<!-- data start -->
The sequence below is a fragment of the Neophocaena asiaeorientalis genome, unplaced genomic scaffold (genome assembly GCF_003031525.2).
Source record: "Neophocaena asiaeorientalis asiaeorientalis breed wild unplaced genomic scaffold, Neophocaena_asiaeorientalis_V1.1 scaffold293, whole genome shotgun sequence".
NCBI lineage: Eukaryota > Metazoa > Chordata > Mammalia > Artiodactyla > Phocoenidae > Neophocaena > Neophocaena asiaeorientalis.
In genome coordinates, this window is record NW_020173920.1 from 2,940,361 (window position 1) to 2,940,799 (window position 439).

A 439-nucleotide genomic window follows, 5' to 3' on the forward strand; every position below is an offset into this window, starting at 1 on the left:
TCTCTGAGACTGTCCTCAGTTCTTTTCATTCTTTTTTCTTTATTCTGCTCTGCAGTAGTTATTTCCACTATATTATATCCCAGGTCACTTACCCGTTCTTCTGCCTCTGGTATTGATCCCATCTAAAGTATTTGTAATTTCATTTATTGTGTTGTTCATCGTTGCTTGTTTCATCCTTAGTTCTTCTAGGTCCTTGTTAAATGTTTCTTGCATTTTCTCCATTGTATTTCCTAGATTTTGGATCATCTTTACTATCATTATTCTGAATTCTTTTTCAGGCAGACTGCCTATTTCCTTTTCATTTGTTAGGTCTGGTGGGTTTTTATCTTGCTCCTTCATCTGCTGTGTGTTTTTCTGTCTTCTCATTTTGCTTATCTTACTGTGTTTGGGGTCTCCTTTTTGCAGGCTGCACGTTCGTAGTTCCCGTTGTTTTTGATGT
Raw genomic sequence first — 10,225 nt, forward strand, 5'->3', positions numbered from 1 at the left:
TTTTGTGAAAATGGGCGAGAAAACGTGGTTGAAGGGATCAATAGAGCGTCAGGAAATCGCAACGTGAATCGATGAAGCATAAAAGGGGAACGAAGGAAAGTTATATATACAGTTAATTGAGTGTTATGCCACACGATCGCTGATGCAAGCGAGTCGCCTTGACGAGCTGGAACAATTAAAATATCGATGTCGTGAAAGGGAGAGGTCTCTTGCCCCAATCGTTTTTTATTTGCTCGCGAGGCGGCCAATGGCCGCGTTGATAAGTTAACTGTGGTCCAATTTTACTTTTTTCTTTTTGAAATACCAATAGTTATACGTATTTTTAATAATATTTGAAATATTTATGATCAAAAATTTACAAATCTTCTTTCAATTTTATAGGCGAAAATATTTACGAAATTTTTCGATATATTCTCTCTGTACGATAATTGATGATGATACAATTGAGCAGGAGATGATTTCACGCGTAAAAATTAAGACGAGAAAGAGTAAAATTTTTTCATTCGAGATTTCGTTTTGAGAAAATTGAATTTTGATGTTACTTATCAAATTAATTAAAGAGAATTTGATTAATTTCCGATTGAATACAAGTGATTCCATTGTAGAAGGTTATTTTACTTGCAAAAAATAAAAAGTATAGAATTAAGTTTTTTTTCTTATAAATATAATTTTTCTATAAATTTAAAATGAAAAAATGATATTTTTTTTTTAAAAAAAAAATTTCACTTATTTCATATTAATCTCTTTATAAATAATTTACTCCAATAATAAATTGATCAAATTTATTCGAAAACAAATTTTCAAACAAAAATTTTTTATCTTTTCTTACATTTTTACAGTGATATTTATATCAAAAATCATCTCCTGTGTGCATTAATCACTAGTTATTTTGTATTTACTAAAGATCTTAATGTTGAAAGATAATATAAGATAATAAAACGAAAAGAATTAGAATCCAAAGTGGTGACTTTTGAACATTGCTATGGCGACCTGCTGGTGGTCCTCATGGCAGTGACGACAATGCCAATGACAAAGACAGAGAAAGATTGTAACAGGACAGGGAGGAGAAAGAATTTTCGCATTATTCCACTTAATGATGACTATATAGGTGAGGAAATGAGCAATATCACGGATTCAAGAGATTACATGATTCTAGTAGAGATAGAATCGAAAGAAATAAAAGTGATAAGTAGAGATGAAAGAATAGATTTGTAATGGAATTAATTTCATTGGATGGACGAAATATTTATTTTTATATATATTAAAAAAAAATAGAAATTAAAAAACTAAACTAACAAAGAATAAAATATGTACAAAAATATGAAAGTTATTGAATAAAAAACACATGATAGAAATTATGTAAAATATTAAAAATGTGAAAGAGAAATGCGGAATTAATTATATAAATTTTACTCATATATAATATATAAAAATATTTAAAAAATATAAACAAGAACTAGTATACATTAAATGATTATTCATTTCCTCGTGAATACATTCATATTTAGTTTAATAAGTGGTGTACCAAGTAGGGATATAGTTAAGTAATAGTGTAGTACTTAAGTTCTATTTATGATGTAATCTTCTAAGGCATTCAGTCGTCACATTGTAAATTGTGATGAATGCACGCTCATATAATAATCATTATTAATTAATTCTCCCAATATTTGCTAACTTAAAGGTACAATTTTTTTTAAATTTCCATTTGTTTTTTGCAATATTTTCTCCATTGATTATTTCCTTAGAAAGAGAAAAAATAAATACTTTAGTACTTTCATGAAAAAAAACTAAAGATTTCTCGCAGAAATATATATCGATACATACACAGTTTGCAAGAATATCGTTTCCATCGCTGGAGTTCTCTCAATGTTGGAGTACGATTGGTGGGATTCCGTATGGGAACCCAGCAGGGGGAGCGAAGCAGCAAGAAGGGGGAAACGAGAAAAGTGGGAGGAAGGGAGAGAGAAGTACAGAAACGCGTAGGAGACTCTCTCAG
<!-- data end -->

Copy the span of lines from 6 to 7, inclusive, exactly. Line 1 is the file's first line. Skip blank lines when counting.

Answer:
TCTCTGAGACTGTCCTCAGTTCTTTTCATTCTTTTTTCTTTATTCTGCTCTGCAGTAGTTATTTCCACTATATTATATCCCAGGTCACTTACCCGTTCTTCTGCCTCTGGTATTGATCCCATCTAAAGTATTTGTAATTTCATTTATTGTGTTGTTCATCGTTGCTTGTTTCATCCTTAGTTCTTCTAGGTCCTTGTTAAATGTTTCTTGCATTTTCTCCATTGTATTTCCTAGATTTTGGATCATCTTTACTATCATTATTCTGAATTCTTTTTCAGGCAGACTGCCTATTTCCTTTTCATTTGTTAGGTCTGGTGGGTTTTTATCTTGCTCCTTCATCTGCTGTGTGTTTTTCTGTCTTCTCATTTTGCTTATCTTACTGTGTTTGGGGTCTCCTTTTTGCAGGCTGCACGTTCGTAGTTCCCGTTGTTTTTGATGT
Raw genomic sequence first — 10,225 nt, forward strand, 5'->3', positions numbered from 1 at the left: